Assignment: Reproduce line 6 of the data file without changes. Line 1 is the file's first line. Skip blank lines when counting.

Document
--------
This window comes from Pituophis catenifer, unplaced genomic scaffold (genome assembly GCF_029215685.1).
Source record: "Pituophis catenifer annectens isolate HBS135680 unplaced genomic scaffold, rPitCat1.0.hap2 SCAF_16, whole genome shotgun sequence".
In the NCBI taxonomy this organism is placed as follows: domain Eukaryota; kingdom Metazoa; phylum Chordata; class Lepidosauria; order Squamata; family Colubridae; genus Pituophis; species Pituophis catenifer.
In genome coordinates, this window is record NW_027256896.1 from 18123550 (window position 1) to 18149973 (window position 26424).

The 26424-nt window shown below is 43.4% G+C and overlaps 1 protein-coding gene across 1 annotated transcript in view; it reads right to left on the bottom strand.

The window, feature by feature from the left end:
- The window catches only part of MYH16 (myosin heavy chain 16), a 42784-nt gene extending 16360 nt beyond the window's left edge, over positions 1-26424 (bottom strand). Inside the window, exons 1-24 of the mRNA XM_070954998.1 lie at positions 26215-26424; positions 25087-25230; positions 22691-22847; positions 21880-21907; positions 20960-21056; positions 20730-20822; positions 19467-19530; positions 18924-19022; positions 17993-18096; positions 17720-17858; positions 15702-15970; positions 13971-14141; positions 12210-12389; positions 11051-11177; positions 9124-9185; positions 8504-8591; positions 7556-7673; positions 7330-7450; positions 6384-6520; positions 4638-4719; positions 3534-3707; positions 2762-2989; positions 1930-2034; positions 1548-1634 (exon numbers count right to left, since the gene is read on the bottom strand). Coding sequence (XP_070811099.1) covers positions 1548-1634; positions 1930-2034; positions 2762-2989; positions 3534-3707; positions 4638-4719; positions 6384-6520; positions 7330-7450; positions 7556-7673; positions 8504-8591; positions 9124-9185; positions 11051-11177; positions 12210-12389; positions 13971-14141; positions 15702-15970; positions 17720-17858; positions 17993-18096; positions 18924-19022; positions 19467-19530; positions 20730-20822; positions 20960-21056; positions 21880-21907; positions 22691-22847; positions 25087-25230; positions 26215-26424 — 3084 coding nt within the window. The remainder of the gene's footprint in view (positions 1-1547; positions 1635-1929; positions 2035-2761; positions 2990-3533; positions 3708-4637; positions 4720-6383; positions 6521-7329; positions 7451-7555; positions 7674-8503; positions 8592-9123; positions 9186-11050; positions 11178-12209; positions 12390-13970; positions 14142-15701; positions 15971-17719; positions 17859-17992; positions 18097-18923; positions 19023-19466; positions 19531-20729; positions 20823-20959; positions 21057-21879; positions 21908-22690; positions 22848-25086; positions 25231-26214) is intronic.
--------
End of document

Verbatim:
The window, feature by feature from the left end: